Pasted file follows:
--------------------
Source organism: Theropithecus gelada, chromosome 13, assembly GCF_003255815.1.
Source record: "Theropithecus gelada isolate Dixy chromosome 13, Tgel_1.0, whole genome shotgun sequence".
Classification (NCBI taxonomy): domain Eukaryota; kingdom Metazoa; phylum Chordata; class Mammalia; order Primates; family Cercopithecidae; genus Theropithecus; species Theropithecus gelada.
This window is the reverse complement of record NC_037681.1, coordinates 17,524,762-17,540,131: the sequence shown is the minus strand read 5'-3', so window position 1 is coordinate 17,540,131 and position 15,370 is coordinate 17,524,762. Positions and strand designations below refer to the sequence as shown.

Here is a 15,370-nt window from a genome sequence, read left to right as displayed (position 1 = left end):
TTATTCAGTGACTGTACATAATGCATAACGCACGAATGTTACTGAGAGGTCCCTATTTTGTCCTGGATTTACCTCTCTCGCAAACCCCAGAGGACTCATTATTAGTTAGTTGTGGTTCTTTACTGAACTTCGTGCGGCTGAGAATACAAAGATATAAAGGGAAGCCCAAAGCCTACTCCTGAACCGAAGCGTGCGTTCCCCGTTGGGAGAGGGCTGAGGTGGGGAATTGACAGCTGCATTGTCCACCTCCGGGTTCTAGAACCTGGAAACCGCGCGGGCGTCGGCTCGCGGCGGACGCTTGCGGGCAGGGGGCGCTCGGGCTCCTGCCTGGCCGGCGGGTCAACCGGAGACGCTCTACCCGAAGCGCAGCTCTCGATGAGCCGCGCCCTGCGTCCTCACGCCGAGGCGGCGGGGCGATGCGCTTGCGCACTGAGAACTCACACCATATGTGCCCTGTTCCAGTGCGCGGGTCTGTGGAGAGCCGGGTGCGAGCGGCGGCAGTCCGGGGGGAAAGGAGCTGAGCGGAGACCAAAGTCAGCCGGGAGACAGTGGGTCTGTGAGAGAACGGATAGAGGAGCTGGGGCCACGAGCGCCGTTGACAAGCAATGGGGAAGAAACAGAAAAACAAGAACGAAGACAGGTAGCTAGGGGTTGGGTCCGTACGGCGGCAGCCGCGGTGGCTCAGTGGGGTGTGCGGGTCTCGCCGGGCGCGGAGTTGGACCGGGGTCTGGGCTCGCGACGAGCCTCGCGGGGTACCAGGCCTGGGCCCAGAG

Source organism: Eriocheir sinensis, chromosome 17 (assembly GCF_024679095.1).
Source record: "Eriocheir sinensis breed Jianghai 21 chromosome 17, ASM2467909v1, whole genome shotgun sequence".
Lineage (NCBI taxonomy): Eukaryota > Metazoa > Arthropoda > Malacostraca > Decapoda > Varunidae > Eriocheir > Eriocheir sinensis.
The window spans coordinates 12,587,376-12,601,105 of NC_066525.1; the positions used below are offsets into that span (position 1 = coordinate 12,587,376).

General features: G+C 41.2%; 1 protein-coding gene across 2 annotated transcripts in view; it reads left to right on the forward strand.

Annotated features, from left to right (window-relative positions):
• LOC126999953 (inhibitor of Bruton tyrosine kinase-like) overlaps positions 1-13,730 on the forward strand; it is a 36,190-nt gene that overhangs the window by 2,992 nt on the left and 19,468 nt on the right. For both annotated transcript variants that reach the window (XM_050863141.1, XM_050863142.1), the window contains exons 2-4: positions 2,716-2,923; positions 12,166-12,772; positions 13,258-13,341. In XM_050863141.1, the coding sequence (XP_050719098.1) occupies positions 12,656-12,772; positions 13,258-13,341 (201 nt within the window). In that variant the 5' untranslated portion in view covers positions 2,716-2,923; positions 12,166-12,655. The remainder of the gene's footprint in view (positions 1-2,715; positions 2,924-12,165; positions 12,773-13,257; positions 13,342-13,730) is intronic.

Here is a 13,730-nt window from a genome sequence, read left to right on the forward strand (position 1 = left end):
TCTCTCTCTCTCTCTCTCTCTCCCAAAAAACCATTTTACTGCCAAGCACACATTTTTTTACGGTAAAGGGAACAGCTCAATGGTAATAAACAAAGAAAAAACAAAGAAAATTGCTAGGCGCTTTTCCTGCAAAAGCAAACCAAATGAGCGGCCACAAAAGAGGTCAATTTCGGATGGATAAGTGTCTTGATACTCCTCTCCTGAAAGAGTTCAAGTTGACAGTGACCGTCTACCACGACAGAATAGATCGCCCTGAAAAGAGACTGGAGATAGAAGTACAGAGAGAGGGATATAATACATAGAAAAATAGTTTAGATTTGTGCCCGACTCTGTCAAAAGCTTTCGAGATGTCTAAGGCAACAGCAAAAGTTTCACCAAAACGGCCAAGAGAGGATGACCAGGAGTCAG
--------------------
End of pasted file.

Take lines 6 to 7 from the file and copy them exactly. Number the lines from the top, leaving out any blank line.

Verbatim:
TTATTCAGTGACTGTACATAATGCATAACGCACGAATGTTACTGAGAGGTCCCTATTTTGTCCTGGATTTACCTCTCTCGCAAACCCCAGAGGACTCATTATTAGTTAGTTGTGGTTCTTTACTGAACTTCGTGCGGCTGAGAATACAAAGATATAAAGGGAAGCCCAAAGCCTACTCCTGAACCGAAGCGTGCGTTCCCCGTTGGGAGAGGGCTGAGGTGGGGAATTGACAGCTGCATTGTCCACCTCCGGGTTCTAGAACCTGGAAACCGCGCGGGCGTCGGCTCGCGGCGGACGCTTGCGGGCAGGGGGCGCTCGGGCTCCTGCCTGGCCGGCGGGTCAACCGGAGACGCTCTACCCGAAGCGCAGCTCTCGATGAGCCGCGCCCTGCGTCCTCACGCCGAGGCGGCGGGGCGATGCGCTTGCGCACTGAGAACTCACACCATATGTGCCCTGTTCCAGTGCGCGGGTCTGTGGAGAGCCGGGTGCGAGCGGCGGCAGTCCGGGGGGAAAGGAGCTGAGCGGAGACCAAAGTCAGCCGGGAGACAGTGGGTCTGTGAGAGAACGGATAGAGGAGCTGGGGCCACGAGCGCCGTTGACAAGCAATGGGGAAGAAACAGAAAAACAAGAACGAAGACAGGTAGCTAGGGGTTGGGTCCGTACGGCGGCAGCCGCGGTGGCTCAGTGGGGTGTGCGGGTCTCGCCGGGCGCGGAGTTGGACCGGGGTCTGGGCTCGCGACGAGCCTCGCGGGGTACCAGGCCTGGGCCCAGAG

Source organism: Eriocheir sinensis, chromosome 17 (assembly GCF_024679095.1).